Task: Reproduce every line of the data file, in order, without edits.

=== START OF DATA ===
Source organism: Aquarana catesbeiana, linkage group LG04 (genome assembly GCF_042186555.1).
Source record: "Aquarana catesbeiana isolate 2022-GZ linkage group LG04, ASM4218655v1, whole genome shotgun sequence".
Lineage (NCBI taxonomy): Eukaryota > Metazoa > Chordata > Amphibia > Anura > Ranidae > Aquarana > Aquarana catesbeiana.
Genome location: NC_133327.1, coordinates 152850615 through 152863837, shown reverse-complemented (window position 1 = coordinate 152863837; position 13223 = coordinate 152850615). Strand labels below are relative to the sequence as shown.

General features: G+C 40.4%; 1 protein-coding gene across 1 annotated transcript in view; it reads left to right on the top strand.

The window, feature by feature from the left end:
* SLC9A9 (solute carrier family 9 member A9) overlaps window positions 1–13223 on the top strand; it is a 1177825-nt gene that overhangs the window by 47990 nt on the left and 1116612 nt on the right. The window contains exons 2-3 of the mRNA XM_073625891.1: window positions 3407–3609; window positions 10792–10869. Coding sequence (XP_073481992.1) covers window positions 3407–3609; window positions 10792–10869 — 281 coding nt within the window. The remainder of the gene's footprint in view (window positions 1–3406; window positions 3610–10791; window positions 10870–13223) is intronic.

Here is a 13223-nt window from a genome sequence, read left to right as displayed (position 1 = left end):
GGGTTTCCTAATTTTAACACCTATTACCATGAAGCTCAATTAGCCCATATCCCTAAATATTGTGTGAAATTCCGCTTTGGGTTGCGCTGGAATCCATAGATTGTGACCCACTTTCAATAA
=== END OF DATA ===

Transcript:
Source organism: Aquarana catesbeiana, linkage group LG04 (genome assembly GCF_042186555.1).
Source record: "Aquarana catesbeiana isolate 2022-GZ linkage group LG04, ASM4218655v1, whole genome shotgun sequence".
Lineage (NCBI taxonomy): Eukaryota > Metazoa > Chordata > Amphibia > Anura > Ranidae > Aquarana > Aquarana catesbeiana.
Genome location: NC_133327.1, coordinates 152850615 through 152863837, shown reverse-complemented (window position 1 = coordinate 152863837; position 13223 = coordinate 152850615). Strand labels below are relative to the sequence as shown.

General features: G+C 40.4%; 1 protein-coding gene across 1 annotated transcript in view; it reads left to right on the top strand.

The window, feature by feature from the left end:
* SLC9A9 (solute carrier family 9 member A9) overlaps window positions 1–13223 on the top strand; it is a 1177825-nt gene that overhangs the window by 47990 nt on the left and 1116612 nt on the right. The window contains exons 2-3 of the mRNA XM_073625891.1: window positions 3407–3609; window positions 10792–10869. Coding sequence (XP_073481992.1) covers window positions 3407–3609; window positions 10792–10869 — 281 coding nt within the window. The remainder of the gene's footprint in view (window positions 1–3406; window positions 3610–10791; window positions 10870–13223) is intronic.

Here is a 13223-nt window from a genome sequence, read left to right as displayed (position 1 = left end):
GGGTTTCCTAATTTTAACACCTATTACCATGAAGCTCAATTAGCCCATATCCCTAAATATTGTGTGAAATTCCGCTTTGGGTTGCGCTGGAATCCATAGATTGTGACCCACTTTCAATAA